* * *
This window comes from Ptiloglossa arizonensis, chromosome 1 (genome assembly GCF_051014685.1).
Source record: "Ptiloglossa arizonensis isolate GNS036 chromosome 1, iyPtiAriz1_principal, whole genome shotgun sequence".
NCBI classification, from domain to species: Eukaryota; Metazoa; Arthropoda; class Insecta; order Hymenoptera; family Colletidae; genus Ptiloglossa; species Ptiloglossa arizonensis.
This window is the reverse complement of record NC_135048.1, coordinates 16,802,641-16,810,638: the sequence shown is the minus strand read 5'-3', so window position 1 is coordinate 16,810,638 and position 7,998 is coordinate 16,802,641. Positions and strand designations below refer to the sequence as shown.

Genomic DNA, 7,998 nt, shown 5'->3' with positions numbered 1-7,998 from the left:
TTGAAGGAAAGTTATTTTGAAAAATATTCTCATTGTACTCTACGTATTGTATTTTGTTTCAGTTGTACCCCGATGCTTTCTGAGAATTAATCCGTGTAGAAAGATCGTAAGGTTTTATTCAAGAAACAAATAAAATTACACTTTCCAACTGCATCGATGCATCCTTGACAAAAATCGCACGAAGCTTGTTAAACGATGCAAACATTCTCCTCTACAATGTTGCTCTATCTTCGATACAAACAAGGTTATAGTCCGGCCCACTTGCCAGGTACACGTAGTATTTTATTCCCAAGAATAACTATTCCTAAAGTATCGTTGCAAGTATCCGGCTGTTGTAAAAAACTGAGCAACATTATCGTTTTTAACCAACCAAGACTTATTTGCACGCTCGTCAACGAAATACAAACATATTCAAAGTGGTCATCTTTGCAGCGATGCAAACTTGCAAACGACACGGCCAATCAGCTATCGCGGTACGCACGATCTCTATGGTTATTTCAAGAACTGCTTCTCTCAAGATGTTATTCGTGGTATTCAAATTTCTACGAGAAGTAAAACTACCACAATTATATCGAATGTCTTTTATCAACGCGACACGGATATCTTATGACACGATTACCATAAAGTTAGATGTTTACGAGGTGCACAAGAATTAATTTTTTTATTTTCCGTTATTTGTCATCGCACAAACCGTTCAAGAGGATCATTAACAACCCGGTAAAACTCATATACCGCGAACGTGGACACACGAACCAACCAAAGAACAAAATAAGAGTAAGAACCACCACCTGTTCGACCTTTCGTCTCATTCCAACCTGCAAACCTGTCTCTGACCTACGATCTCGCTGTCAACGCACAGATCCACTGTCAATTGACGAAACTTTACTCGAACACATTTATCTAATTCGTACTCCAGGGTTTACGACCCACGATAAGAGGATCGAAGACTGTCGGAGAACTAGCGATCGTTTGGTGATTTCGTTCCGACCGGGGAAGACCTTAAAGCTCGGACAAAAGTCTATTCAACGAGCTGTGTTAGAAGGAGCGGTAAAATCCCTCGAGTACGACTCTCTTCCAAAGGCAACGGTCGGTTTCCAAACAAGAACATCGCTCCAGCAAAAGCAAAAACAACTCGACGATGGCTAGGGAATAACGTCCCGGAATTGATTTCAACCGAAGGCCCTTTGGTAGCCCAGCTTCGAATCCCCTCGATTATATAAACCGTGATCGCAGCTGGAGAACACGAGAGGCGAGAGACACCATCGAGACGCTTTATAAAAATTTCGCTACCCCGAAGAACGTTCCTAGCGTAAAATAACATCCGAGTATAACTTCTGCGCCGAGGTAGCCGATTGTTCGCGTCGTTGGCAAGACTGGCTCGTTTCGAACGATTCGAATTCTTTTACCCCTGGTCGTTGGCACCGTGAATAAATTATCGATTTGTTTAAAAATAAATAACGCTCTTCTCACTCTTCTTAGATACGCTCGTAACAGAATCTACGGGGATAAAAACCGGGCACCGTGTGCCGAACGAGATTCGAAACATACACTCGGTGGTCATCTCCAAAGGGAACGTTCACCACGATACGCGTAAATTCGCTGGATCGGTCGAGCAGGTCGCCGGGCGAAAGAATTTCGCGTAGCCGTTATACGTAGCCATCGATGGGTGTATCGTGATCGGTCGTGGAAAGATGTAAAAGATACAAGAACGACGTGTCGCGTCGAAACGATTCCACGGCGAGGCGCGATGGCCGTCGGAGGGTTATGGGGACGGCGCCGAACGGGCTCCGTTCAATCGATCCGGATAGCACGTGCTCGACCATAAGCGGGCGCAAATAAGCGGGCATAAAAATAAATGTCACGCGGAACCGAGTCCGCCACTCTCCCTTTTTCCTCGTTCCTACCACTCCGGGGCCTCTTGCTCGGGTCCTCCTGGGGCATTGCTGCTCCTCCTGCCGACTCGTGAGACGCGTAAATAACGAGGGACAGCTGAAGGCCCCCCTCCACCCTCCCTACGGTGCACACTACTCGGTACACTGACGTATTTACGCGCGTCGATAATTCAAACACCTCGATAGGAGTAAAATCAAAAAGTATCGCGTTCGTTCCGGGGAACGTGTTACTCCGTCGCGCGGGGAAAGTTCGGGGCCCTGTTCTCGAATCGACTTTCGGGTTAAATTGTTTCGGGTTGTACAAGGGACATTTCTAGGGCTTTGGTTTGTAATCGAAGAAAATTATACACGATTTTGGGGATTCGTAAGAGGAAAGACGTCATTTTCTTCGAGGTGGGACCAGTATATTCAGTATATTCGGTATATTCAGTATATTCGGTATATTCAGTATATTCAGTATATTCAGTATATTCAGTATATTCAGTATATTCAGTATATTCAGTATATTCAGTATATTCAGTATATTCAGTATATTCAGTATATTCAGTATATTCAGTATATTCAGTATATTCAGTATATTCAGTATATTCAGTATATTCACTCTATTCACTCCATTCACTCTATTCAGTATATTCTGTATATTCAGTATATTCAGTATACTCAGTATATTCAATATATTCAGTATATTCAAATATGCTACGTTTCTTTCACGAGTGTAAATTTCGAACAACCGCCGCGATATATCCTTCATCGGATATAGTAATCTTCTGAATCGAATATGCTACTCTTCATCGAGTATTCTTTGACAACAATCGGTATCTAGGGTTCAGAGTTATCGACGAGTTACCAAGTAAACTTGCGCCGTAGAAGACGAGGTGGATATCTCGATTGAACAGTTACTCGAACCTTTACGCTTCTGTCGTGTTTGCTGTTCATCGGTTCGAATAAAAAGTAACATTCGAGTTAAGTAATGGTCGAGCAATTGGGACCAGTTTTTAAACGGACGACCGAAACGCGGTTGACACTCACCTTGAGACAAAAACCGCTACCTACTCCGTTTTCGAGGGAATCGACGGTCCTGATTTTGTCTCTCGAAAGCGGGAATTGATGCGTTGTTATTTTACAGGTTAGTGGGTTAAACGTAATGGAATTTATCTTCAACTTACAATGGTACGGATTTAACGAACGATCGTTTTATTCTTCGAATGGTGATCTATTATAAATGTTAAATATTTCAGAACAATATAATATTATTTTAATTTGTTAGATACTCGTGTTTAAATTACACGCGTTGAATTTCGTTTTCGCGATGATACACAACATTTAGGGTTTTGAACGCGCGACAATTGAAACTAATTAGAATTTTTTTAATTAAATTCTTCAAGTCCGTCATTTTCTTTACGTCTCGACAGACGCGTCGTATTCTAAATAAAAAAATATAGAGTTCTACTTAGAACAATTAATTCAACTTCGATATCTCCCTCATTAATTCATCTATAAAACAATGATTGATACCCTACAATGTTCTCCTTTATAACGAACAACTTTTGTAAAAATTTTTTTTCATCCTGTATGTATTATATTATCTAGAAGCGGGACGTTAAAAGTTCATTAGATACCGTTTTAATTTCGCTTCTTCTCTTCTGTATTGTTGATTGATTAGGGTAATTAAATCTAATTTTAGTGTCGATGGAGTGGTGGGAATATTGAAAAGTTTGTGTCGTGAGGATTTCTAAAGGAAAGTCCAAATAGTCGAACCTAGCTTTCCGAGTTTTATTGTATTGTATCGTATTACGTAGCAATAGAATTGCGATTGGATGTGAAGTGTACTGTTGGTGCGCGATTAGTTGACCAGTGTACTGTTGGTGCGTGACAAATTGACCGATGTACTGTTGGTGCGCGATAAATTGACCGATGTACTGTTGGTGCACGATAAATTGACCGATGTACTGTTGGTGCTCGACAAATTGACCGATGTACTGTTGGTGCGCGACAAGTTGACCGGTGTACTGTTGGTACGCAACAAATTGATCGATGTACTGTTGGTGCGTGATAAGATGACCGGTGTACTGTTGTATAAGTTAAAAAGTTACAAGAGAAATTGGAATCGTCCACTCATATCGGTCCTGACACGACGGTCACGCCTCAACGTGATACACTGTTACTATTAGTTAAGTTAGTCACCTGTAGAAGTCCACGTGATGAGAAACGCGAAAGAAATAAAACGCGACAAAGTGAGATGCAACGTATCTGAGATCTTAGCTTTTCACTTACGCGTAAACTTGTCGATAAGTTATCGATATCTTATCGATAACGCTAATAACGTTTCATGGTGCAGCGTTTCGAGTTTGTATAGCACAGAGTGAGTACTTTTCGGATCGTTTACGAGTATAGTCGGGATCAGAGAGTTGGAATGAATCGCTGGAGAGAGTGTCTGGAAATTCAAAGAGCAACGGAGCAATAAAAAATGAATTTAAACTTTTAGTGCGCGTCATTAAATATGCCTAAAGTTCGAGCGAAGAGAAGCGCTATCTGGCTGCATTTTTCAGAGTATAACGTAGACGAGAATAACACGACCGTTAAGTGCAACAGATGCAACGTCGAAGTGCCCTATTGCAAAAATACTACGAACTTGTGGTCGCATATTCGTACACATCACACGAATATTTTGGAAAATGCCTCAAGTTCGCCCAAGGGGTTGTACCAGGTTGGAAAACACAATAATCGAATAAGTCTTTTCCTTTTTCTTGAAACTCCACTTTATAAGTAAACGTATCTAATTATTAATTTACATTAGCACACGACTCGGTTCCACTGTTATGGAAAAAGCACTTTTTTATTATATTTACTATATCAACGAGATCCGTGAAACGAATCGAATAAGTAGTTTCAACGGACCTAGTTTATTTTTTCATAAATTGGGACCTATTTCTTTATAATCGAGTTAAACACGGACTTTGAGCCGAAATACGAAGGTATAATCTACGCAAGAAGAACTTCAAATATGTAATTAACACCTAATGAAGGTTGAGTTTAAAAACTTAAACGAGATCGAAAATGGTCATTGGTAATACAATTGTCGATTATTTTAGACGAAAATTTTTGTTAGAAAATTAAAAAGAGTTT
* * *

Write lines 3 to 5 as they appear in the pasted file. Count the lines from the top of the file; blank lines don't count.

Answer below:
NCBI classification, from domain to species: Eukaryota; Metazoa; Arthropoda; class Insecta; order Hymenoptera; family Colletidae; genus Ptiloglossa; species Ptiloglossa arizonensis.
This window is the reverse complement of record NC_135048.1, coordinates 16,802,641-16,810,638: the sequence shown is the minus strand read 5'-3', so window position 1 is coordinate 16,810,638 and position 7,998 is coordinate 16,802,641. Positions and strand designations below refer to the sequence as shown.

Genomic DNA, 7,998 nt, shown 5'->3' with positions numbered 1-7,998 from the left: